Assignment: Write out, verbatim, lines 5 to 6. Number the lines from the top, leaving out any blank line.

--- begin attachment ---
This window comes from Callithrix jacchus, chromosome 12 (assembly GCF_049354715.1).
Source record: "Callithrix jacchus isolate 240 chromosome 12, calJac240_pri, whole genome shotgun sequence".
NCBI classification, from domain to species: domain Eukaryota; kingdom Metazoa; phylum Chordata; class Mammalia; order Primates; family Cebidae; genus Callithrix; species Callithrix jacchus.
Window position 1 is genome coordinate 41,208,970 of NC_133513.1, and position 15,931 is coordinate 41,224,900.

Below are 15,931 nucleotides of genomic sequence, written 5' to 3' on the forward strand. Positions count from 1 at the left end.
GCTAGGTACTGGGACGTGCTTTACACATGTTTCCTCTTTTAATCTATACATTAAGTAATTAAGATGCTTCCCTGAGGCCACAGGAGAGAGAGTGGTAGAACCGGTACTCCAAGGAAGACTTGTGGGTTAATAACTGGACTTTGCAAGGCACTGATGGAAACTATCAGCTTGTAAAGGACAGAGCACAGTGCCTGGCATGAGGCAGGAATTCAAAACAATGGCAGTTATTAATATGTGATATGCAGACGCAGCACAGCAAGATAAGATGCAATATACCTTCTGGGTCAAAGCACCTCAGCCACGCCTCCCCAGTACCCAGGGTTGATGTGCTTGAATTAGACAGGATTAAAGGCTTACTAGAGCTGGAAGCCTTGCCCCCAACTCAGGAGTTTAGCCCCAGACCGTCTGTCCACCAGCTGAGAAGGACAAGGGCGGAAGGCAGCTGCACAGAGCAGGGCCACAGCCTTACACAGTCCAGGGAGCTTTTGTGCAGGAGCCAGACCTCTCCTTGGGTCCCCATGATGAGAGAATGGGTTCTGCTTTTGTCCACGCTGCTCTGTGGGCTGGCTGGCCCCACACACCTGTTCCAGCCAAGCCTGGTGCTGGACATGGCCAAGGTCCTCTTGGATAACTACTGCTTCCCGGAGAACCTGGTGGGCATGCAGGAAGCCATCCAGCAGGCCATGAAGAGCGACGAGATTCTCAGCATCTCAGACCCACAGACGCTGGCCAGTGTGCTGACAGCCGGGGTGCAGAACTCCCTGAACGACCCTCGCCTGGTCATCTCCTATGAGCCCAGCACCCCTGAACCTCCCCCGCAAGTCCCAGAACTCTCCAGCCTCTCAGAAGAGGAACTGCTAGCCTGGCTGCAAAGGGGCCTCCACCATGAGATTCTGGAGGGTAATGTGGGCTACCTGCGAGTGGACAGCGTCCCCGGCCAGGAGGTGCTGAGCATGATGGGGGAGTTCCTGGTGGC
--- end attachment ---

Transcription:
Below are 15,931 nucleotides of genomic sequence, written 5' to 3' on the forward strand. Positions count from 1 at the left end.
GCTAGGTACTGGGACGTGCTTTACACATGTTTCCTCTTTTAATCTATACATTAAGTAATTAAGATGCTTCCCTGAGGCCACAGGAGAGAGAGTGGTAGAACCGGTACTCCAAGGAAGACTTGTGGGTTAATAACTGGACTTTGCAAGGCACTGATGGAAACTATCAGCTTGTAAAGGACAGAGCACAGTGCCTGGCATGAGGCAGGAATTCAAAACAATGGCAGTTATTAATATGTGATATGCAGACGCAGCACAGCAAGATAAGATGCAATATACCTTCTGGGTCAAAGCACCTCAGCCACGCCTCCCCAGTACCCAGGGTTGATGTGCTTGAATTAGACAGGATTAAAGGCTTACTAGAGCTGGAAGCCTTGCCCCCAACTCAGGAGTTTAGCCCCAGACCGTCTGTCCACCAGCTGAGAAGGACAAGGGCGGAAGGCAGCTGCACAGAGCAGGGCCACAGCCTTACACAGTCCAGGGAGCTTTTGTGCAGGAGCCAGACCTCTCCTTGGGTCCCCATGATGAGAGAATGGGTTCTGCTTTTGTCCACGCTGCTCTGTGGGCTGGCTGGCCCCACACACCTGTTCCAGCCAAGCCTGGTGCTGGACATGGCCAAGGTCCTCTTGGATAACTACTGCTTCCCGGAGAACCTGGTGGGCATGCAGGAAGCCATCCAGCAGGCCATGAAGAGCGACGAGATTCTCAGCATCTCAGACCCACAGACGCTGGCCAGTGTGCTGACAGCCGGGGTGCAGAACTCCCTGAACGACCCTCGCCTGGTCATCTCCTATGAGCCCAGCACCCCTGAACCTCCCCCGCAAGTCCCAGAACTCTCCAGCCTCTCAGAAGAGGAACTGCTAGCCTGGCTGCAAAGGGGCCTCCACCATGAGATTCTGGAGGGTAATGTGGGCTACCTGCGAGTGGACAGCGTCCCCGGCCAGGAGGTGCTGAGCATGATGGGGGAGTTCCTGGTGGC